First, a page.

Dr Naomi Chazan Speaks to the UPZ

Categories: Personal Stories of Zionism, Israel and Progressive Identity
By Dr Naomi Chazan

I actually had a different lecture prepared, but when I heard that Yasser Abed Rabbo was here, there was no reason for me to talk about the Palestinian side, and that is one of the main messages that I have to transmit this evening.

I want to suggest that we are at an incredibly difficult moment with one glimmer of light. There may be opportunities opening now that we haven?t had for the past four years since the beginning of the second Intifada.

What I would like to do, very systematically, is to examine the difficulties, see where the openings are, what our challenges are, and give you some suggestions on how to address them.

I want to say, very frankly, in case you haven?t noticed, the problem is not getting moderate Israelis and moderate Palestinians to agree, not only on the substance of an agreement, but the details of an agreement. It is possible. The problem, today, is getting to the negotiating table. And therefore ninety percent of the work of peacemakers on both sides is within our own communities. The peace forces in Israel have to work in Israel. They have to deal with Israeli issues and with Israel?s debate and with the Israel?s politics. And when I heard from Yasser Abed Rabbo, he is aware also that a big portion of the struggle of the moderate Palestinians is within Palestinian society.

I am working on the assumption that we are united on four basic premises. Number one, substantively ? that a two-state solution — a viable Palestinian state along side Israel is in Israel?s uppermost interest, and that it is the only way to achieve justice and security for both Palestinians and Israelis. A two-state solution is an imperative, and by the way, to put it in Jewish terms, a two state solution today is the only way to fulfill the Zionist dream.

Second premise and it is as important as the first. That there will not be one moment?s quiet in our area unless there is a negotiated settlement between Israeli and Palestinians
Strategically, what we are searching for is getting to the negotiating table.

The third premise is that timing is crucial. It is urgent now. We are on the verge of losing the two state solution. And if we do miss the opportunity, we are on the verge of losing Israel as a democratic state with a Jewish majority. That means that the entire value system underlying what we have been doing can be lost unless we act quickly.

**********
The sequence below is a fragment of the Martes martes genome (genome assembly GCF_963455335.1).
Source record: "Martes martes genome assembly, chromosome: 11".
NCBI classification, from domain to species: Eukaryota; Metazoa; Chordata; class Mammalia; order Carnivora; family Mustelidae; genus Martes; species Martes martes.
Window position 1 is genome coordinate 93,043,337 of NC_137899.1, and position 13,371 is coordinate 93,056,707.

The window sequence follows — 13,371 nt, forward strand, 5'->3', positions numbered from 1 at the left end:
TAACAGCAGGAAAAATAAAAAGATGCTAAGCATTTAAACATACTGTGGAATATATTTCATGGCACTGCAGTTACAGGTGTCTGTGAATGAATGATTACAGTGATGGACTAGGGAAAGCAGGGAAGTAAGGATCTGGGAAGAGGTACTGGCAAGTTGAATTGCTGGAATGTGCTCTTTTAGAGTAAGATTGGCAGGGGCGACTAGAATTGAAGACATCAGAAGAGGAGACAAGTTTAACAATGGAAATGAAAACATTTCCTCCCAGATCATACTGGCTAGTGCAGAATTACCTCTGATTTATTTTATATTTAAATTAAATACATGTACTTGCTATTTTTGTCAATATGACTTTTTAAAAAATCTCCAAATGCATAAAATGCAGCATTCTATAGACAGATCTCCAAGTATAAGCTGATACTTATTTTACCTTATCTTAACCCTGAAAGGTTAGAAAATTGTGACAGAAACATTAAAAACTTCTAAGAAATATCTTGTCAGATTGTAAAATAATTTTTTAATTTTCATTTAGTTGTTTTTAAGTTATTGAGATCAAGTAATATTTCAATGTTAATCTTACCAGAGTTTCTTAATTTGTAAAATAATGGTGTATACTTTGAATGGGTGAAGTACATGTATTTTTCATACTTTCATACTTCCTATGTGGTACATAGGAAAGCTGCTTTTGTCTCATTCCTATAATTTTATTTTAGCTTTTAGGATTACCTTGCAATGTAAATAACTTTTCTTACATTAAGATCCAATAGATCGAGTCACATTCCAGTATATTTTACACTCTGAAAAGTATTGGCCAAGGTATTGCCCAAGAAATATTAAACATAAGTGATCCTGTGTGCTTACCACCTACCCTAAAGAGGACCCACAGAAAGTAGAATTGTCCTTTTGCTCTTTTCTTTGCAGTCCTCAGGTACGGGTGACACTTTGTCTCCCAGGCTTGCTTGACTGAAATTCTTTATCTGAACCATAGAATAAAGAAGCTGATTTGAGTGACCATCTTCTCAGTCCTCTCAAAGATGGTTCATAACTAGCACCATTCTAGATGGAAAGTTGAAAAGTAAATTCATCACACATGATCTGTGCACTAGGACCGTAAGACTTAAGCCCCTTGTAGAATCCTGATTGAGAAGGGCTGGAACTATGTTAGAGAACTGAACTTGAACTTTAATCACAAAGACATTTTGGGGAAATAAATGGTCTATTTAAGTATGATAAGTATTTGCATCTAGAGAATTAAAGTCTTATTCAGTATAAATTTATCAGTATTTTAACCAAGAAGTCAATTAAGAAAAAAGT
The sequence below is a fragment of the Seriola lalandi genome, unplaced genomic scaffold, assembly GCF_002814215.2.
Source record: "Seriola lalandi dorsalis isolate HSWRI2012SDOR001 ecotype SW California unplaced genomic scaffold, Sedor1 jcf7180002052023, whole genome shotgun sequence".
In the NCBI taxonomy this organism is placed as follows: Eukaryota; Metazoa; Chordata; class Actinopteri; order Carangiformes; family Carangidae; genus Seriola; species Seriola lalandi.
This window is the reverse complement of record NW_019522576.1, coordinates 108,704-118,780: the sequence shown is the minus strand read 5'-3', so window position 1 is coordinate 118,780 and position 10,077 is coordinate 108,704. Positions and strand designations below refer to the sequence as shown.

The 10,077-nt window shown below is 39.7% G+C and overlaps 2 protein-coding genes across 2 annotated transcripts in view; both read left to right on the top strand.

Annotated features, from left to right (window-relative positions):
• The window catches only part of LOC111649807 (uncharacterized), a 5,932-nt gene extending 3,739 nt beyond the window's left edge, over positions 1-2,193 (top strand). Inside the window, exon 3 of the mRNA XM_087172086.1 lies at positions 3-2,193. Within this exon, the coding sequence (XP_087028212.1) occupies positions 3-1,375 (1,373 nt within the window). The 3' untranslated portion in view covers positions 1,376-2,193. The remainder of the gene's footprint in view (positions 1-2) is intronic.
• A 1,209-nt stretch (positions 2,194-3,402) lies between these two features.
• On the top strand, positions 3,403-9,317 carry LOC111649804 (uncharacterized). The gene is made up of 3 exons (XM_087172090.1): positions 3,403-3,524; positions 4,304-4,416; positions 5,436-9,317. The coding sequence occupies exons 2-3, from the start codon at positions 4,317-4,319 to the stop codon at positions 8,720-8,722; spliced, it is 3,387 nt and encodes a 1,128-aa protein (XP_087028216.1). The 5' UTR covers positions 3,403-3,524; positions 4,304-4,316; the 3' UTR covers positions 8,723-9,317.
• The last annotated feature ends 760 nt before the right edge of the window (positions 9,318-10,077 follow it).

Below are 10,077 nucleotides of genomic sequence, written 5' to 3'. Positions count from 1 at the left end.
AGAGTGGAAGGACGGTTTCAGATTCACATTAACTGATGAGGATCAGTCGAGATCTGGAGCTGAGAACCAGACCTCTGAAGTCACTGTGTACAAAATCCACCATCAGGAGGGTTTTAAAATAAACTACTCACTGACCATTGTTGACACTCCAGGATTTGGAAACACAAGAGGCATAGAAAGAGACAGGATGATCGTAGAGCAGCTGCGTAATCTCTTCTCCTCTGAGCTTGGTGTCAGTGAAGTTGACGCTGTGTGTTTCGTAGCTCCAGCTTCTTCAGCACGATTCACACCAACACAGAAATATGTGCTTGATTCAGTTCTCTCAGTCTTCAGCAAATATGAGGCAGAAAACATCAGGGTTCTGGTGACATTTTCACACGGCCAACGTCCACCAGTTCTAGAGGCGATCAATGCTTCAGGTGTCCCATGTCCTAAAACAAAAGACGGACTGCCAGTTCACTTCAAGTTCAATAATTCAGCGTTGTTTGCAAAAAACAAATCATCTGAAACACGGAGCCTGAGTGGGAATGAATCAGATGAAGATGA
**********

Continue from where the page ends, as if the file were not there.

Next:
And the forth premise is that, right now, we can not do it alone. We need international involvement; we need international action; we need international assurances and that probably means, we need an alteration in US policy.

The current situation is the worst situation on the ground that we have known since 1967 and possibly since 1948. Do not kid yourself: it is awful and it is getting worse daily. The violence is unspeakable. The terrorism is out of hand, and things are being done in our name, which are equally unspeakable, including the invasion of Gaza in the last two weeks: The killing of over a hundred Palestinians, many of whom were women and children, the daily humiliation of check-points are things that we have to search our consciences about very carefully.

The situation on the ground is awful and it is not getting better. The political incapacitation of the Palestinian Authority has been discussed already. If you look at Israeli politics, it is not exactly a paragon of stability and civility, to put it in mild terms.
And that is a crucial element of part of the problem today. And I don?t need to tell you what you are seeing here at this conference is unusual, because, in most cases, there is a total breakdown in trust between Israelis and Palestinians, except for nice peace pockets. I call them peace pitot ? and they are magnificent and the falafel and the humus and the tahina inside are unbelievable